• Celmac installs hybrid HP Latex R2000

    The HP Latex R2000.

    Celmac has installed a new HP Latex R2000 printer in its newly refurbished Technology Centre in Melbourne.

    The HP Latex R2000, launched earlier this year at FESPA in Berlin, is HP’s first hybrid printer for rigid and flexible sign and display printing in one device. It’s designed for a range of applications, can accommodate materials up to 2.5-metres wide and up to 5-cm thick, and features HP Latex Rigid Printing Technology and HP Latex White Ink

    Celmac is inviting wide format printers to visit its centre in Brunswick to see how the new R2000 can increase productivity on rigid substrates, with vibrant colours and the glossiest white ink opening up fresh creative concepts for sign and display.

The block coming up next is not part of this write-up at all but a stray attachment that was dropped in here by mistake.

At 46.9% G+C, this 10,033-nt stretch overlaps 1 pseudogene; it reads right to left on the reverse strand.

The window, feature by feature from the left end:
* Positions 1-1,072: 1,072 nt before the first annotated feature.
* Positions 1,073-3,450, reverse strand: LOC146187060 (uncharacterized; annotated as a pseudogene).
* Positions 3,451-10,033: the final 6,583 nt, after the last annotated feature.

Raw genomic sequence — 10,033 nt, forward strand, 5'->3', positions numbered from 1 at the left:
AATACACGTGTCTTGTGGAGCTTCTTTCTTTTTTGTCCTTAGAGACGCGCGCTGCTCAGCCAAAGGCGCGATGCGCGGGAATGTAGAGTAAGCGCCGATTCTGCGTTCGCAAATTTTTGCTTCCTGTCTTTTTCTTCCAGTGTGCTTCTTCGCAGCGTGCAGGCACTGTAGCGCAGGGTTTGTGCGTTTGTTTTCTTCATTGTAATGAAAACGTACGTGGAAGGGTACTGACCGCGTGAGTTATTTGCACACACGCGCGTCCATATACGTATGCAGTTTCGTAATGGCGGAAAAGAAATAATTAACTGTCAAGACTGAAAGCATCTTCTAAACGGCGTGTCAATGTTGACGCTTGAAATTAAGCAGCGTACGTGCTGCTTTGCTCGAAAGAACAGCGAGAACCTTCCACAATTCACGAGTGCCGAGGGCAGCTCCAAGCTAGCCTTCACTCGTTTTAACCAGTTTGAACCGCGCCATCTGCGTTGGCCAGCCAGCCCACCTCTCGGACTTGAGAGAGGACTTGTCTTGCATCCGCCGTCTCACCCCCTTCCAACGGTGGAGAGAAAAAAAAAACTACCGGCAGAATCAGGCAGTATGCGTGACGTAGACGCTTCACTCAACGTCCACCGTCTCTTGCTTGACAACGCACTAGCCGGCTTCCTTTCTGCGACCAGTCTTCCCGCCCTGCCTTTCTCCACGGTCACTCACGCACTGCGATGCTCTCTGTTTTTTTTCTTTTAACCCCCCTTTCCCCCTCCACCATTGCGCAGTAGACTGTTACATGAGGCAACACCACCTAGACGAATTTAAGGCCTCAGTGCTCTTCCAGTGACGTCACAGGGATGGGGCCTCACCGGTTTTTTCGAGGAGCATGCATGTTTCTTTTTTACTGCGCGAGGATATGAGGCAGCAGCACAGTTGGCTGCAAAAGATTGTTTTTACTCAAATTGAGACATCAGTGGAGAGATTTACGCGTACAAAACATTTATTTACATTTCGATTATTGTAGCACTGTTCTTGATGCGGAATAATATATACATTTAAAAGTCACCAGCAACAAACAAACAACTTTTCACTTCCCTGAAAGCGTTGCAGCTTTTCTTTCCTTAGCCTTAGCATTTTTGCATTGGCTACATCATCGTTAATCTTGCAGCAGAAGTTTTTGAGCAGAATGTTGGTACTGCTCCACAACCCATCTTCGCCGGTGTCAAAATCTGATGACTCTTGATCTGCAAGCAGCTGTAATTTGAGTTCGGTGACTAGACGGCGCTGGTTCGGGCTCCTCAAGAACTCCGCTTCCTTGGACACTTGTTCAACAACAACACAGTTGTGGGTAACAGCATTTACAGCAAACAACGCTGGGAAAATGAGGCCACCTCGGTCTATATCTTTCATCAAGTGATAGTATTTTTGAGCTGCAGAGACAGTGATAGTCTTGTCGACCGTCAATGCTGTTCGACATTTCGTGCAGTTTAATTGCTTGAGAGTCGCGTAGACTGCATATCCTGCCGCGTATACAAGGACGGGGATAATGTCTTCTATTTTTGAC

The newly refurbished Celmac Technology Centre has been designed to demonstrate the latest hardware as well as workflow solutions from colour management through to print and finishing options, says Celmac sales director, Rob Skene.

    It’s also a training centre for Fogra standard colour with Barbieri tools and RIP’s to enable high level colour management. An Aristo cutting table and vinyl cutters are also part of a comprehensive program to show printers how new technologies can benefit their operations.

    Celmac will also provide the option of private viewing. To arrange a suitable time, email


  • IPEX is gone – iconic UK trade show pulls the plug

    IPEX London 2014.

    Bowing to the inevitable the organisers of IPEX have called it quits following two disastrous trade shows, one in London where it broke tradition by moving to the capital, the second a vain attempt to return to its spiritual home in Birmingham.